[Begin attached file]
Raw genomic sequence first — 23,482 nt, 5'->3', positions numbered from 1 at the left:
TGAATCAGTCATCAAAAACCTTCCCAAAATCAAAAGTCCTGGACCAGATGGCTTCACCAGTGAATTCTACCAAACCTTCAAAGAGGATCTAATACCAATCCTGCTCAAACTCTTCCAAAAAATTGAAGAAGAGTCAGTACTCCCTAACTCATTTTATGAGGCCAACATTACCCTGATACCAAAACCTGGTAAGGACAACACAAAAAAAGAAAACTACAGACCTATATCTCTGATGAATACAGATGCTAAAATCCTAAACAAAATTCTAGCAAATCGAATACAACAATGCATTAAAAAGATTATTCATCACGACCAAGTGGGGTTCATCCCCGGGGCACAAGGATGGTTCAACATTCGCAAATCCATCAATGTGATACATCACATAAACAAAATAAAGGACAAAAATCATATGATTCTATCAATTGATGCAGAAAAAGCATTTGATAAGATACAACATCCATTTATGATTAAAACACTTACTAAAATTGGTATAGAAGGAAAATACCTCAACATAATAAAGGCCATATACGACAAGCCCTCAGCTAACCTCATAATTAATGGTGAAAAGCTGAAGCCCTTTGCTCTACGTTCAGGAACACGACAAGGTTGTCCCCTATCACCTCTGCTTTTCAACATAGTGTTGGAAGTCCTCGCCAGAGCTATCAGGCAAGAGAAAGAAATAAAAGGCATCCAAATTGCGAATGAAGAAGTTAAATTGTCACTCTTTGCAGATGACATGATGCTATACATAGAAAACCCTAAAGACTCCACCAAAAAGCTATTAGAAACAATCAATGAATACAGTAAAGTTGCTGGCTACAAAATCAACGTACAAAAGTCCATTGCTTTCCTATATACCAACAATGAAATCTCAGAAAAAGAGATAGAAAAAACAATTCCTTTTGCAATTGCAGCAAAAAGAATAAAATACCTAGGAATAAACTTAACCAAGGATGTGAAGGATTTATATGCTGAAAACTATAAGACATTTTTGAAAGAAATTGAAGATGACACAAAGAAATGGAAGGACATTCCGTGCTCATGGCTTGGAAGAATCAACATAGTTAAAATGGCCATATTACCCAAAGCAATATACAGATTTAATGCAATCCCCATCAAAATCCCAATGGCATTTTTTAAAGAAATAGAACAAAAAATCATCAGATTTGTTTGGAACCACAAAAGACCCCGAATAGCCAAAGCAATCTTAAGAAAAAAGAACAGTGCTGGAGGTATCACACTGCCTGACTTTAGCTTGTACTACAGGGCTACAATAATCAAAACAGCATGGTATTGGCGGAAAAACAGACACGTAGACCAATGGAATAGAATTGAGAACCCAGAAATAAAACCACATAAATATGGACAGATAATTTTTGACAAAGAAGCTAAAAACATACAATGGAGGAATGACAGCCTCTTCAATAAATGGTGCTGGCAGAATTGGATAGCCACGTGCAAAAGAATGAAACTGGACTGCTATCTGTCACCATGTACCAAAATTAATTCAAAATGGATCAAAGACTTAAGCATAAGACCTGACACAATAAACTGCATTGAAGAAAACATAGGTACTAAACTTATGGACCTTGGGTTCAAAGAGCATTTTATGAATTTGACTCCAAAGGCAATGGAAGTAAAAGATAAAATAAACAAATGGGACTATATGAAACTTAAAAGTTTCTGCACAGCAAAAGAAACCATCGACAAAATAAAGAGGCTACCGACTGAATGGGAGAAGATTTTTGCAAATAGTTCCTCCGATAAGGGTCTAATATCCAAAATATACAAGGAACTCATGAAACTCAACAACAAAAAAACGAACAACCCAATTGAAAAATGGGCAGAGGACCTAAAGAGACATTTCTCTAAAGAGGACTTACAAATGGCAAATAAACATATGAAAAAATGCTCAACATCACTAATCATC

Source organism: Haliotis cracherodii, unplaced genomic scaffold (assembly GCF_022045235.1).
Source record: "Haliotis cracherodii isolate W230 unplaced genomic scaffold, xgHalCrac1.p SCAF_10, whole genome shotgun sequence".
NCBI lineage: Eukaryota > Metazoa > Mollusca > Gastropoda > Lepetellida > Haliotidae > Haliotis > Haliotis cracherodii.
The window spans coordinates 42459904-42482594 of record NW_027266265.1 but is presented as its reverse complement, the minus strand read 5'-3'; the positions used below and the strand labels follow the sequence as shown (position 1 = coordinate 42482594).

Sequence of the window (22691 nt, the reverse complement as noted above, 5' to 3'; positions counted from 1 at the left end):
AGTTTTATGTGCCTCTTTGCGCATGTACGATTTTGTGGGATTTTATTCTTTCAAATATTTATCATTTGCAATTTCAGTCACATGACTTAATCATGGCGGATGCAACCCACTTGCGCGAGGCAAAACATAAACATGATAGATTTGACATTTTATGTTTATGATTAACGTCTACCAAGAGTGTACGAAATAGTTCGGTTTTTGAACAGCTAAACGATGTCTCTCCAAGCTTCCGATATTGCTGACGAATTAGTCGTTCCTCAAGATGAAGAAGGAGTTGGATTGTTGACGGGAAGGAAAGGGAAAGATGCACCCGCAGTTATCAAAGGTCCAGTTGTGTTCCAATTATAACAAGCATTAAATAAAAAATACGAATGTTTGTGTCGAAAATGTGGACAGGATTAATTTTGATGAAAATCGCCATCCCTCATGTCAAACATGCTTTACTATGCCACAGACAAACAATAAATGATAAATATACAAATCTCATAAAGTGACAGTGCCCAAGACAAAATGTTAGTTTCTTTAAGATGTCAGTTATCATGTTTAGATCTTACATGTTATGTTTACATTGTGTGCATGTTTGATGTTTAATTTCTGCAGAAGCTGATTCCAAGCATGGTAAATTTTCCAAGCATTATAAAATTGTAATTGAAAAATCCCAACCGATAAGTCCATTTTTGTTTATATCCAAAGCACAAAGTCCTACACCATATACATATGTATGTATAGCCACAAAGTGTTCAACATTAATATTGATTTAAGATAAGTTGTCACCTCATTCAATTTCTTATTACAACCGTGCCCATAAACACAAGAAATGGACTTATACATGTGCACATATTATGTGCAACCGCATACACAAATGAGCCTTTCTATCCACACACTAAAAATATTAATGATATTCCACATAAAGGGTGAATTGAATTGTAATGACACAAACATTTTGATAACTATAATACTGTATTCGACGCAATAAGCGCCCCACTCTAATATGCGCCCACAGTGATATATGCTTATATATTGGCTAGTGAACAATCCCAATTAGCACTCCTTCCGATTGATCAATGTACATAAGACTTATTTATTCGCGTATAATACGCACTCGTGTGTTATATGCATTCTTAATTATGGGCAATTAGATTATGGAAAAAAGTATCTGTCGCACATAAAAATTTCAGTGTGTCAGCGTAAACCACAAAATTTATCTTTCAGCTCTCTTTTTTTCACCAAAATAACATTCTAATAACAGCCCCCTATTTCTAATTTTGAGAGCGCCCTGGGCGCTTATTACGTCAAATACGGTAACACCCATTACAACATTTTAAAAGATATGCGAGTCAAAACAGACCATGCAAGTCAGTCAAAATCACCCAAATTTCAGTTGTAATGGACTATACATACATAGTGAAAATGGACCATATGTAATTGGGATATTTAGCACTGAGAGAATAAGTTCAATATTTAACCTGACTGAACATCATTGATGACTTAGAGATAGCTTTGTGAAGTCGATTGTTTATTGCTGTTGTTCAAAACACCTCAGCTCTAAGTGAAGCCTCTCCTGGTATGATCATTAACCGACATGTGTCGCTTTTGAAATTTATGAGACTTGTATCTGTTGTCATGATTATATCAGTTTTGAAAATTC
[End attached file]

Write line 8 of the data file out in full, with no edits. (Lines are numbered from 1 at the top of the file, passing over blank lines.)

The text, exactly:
AGTTTTATGTGCCTCTTTGCGCATGTACGATTTTGTGGGATTTTATTCTTTCAAATATTTATCATTTGCAATTTCAGTCACATGACTTAATCATGGCGGATGCAACCCACTTGCGCGAGGCAAAACATAAACATGATAGATTTGACATTTTATGTTTATGATTAACGTCTACCAAGAGTGTACGAAATAGTTCGGTTTTTGAACAGCTAAACGATGTCTCTCCAAGCTTCCGATATTGCTGACGAATTAGTCGTTCCTCAAGATGAAGAAGGAGTTGGATTGTTGACGGGAAGGAAAGGGAAAGATGCACCCGCAGTTATCAAAGGTCCAGTTGTGTTCCAATTATAACAAGCATTAAATAAAAAATACGAATGTTTGTGTCGAAAATGTGGACAGGATTAATTTTGATGAAAATCGCCATCCCTCATGTCAAACATGCTTTACTATGCCACAGACAAACAATAAATGATAAATATACAAATCTCATAAAGTGACAGTGCCCAAGACAAAATGTTAGTTTCTTTAAGATGTCAGTTATCATGTTTAGATCTTACATGTTATGTTTACATTGTGTGCATGTTTGATGTTTAATTTCTGCAGAAGCTGATTCCAAGCATGGTAAATTTTCCAAGCATTATAAAATTGTAATTGAAAAATCCCAACCGATAAGTCCATTTTTGTTTATATCCAAAGCACAAAGTCCTACACCATATACATATGTATGTATAGCCACAAAGTGTTCAACATTAATATTGATTTAAGATAAGTTGTCACCTCATTCAATTTCTTATTACAACCGTGCCCATAAACACAAGAAATGGACTTATACATGTGCACATATTATGTGCAACCGCATACACAAATGAGCCTTTCTATCCACACACTAAAAATATTAATGATATTCCACATAAAGGGTGAATTGAATTGTAATGACACAAACATTTTGATAACTATAATACTGTATTCGACGCAATAAGCGCCCCACTCTAATATGCGCCCACAGTGATATATGCTTATATATTGGCTAGTGAACAATCCCAATTAGCACTCCTTCCGATTGATCAATGTACATAAGACTTATTTATTCGCGTATAATACGCACTCGTGTGTTATATGCATTCTTAATTATGGGCAATTAGATTATGGAAAAAAGTATCTGTCGCACATAAAAATTTCAGTGTGTCAGCGTAAACCACAAAATTTATCTTTCAGCTCTCTTTTTTTCACCAAAATAACATTCTAATAACAGCCCCCTATTTCTAATTTTGAGAGCGCCCTGGGCGCTTATTACGTCAAATACGGTAACACCCATTACAACATTTTAAAAGATATGCGAGTCAAAACAGACCATGCAAGTCAGTCAAAATCACCCAAATTTCAGTTGTAATGGACTATACATACATAGTGAAAATGGACCATATGTAATTGGGATATTTAGCACTGAGAGAATAAGTTCAATATTTAACCTGACTGAACATCATTGATGACTTAGAGATAGCTTTGTGAAGTCGATTGTTTATTGCTGTTGTTCAAAACACCTCAGCTCTAAGTGAAGCCTCTCCTGGTATGATCATTAACCGACATGTGTCGCTTTTGAAATTTATGAGACTTGTATCTGTTGTCATGATTATATCAGTTTTGAAAATTC